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Health Team

Rex Hospital's earns certification for stroke care

Posted July 28, 2011 5:24 p.m. EDT
Updated July 28, 2011 6:37 p.m. EDT

— Rex Hospital in Raleigh recently earned certification as an Advanced Primary Stroke Center. The designation, which came from the Joint Commission, makes it a destination for stroke care, Rex neurologist Dr. Ken Carnes said. 

Vernon O'Daniel, 59, experienced that type of care first-hand when he was taken into Rex last January after showing signs of a stroke. 

While helping his wife make the bed, O'Daniel said he remembers getting dizzy and falling down. 

O'Daniel's wife, Denise, had seen a list of stroke symptoms on the Internet and began checking her husband. 

"She looked at my face, and I had a lopsided smile," O'Daniel said. "I couldn't raise my left arm, left leg." 

Doctors say anyone who develops signs of a stroke, including slurred speech, a sudden onset of dizziness and weakness on one side, should call 911 immediately.

O'Daniel's wife called 911, which began a streamlined response with Wake County EMS and Rex Hospital. 

Once arriving at Rex, a CT scan showed O'Daniel had a blood clot in his brain, which could be treated with the clot-busting drug TPA. The drug must be given within three hours of the first symptoms.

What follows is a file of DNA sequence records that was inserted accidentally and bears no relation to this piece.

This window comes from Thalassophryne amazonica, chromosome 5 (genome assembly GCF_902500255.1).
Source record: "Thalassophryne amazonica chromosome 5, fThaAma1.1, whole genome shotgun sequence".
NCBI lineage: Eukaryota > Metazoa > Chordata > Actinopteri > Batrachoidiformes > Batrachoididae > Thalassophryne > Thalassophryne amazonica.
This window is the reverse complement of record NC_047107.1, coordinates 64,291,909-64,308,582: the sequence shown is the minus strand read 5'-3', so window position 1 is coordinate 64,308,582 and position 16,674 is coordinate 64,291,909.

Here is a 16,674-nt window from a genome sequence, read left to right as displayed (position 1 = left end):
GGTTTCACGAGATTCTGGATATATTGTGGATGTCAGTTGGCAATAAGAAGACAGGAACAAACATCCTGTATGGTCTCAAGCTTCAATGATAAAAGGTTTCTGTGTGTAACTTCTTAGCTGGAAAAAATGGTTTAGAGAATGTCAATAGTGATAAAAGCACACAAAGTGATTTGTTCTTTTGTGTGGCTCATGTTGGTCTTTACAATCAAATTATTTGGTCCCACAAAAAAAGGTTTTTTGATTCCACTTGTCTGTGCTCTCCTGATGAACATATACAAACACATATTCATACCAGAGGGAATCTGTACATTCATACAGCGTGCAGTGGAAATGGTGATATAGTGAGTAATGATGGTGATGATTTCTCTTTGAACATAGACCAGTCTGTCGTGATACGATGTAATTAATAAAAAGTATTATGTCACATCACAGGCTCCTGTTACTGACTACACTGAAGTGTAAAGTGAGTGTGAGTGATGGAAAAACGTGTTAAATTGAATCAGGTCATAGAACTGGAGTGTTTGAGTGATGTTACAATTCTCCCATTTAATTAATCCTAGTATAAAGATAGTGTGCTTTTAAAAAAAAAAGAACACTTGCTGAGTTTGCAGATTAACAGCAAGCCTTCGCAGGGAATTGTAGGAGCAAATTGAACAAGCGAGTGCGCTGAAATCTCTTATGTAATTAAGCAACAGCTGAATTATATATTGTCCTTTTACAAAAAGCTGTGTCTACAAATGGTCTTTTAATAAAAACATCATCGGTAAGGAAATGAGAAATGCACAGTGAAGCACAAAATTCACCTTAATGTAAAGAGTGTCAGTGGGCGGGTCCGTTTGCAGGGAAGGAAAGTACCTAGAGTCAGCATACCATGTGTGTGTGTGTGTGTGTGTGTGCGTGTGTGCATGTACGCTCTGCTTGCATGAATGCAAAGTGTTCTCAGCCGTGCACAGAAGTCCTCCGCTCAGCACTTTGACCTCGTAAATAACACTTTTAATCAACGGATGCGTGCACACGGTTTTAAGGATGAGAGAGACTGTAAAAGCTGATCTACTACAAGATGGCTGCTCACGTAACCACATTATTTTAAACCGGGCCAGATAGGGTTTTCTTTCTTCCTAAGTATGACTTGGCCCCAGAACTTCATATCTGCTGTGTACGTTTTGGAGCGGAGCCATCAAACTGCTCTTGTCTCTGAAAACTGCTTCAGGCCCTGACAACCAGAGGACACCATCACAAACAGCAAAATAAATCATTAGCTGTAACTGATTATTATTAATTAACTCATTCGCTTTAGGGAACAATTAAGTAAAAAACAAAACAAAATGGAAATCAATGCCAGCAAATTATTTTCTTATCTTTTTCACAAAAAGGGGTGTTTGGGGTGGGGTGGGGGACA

"The old saying goes, 'Time is brain,' and that really makes a difference and that's what we're trying to achieve here," Carnes said. 

O'Daniel said his quick care, including the TPA injection, was a life-saver. He avoided the problems of disability and lost brain function.

"Later that night, I was almost back to my same normal self," O'Daniel said. 

Anyone can experience a stroke, but those most at risk are people older than 65, those with hypertension, diabetes or high cholesterol and tobacco users.

A list of Advanced Primary Stroke Centers in the state

The Triangle has four Advanced Primary Stroke Centers.